• Assess sports clearance.

Prepare to be available for one to one and a half hours for the exercise stress test and two to two and a half hours for the stress echo. The exercise time itself depends on a patient’s level of conditioning but, on average, lasts about 20 minutes. The total time in the lab is used for test setup, test explanation, exercise and recovery.

A pediatric cardiologist will interpret test results, and your ordering physician will contact you with the results within two weeks of the test. If the results yield something dangerous, a physician will review the test before the patient leaves the exercise lab.

An electrophysiology study is a minimally invasive procedure in which a pediatric cardiac electrophysiologist guides a small, thin tube called a catheter to the heart to record its electrical activity. Electrophysiology studies are offered in the catheterization lab at the Children’s Heart Center.

A Holter monitor is a small device that a patient typically wears for 24-48 hours so that their heart rate and rhythm can be measured.

A loop recorder is a small device that is placed under the skin that records and keeps data on your child’s heart rate and rhythm. It can be set to record when the heart rate is too fast, too slow or pauses, or your child can record the heart rhythm when they are having symptoms.

The Arrhythmia Program offers comprehensive treatment services based on each patient’s unique needs. We offer both inpatient and outpatient arrhythmia treatment, including access to our device clinic, a specialized clinic dedicated to the implantation and management of pacemakers (traditional, leadless, cardiac resynchronization therapy), as well as remote home monitoring of devices.

  • Medical management: Some prescribed medications are able to help regulate a patient’s heartbeat.
  • Ablation: This is a procedure in which a thin, flexible tube called a catheter is guided to the heart through a blood vessel in the groin or arm to heat or freeze around the area that is causing the arrhythmia.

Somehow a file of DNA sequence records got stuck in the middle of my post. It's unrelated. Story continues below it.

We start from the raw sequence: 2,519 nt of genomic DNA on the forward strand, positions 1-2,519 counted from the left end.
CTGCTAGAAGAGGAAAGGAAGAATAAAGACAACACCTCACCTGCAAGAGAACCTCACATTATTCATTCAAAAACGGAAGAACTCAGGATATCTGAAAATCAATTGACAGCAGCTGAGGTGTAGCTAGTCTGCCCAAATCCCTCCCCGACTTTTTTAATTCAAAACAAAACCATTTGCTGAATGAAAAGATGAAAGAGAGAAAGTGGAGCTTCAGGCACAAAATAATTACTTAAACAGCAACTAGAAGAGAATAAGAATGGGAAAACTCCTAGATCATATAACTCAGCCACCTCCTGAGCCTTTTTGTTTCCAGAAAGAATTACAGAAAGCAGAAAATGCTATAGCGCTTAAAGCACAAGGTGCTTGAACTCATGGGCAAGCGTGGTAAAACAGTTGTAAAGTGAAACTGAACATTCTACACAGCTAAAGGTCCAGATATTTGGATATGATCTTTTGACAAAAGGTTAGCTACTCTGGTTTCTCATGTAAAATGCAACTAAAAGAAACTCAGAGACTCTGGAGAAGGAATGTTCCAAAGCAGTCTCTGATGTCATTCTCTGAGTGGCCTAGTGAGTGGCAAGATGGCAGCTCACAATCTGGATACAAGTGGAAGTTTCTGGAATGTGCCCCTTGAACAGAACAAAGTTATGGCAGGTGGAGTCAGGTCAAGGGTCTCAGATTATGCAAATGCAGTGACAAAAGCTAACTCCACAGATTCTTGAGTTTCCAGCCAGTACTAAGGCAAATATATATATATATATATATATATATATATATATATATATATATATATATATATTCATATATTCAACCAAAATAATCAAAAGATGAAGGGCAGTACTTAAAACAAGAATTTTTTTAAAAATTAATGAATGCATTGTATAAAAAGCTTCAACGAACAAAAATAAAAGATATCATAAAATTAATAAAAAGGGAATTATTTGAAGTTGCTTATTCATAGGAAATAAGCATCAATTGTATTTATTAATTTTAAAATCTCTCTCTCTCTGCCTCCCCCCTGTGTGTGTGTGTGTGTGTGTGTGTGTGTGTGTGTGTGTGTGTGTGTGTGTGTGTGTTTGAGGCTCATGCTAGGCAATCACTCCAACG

• Pacemaker implantation: A pacemaker is a small device that sends signals to help control your child’s heartbeat. This might be attached to wires on the outside of the heart called leads. Other forms of pacemakers involve leads that travel through the veins and still others have no leads at all and are implanted directly inside the heart.
  • Implantable cardioverter defibrillator (ICD): An ICD is a small device powered by a battery that is placed in the chest. It continuously checks the heartbeat, and if it detects an irregular heart rhythm, delivers an electric shock to restore a normal heart rhythm.

Through a collaborative effort, Children’s heart specialists placed a pacemaker into a premature infant, born at 34 weeks and weighing just over two kilograms, with a complete atrioventricular block.

read more

Outpatient Pediatric Cardiology Locations

Children’s Cardiology sees patients at over 20 outpatient locations throughout Georgia.

View outpatient cardiology clinic locations >

Call 404-246-2593 or complete a form to schedule an appointment >

Device Clinic, Cardiac Stress Testing and Catheterization Lab Locations

Egleston Hospital
1405 Clifton Road NE
Atlanta, GA 30322
404-785-6476

After hours, weekends and holidays: 404-256-2593

Note: These services will move to Arthur M. Blank Hospital upon its opening on Sept. 29, 2024.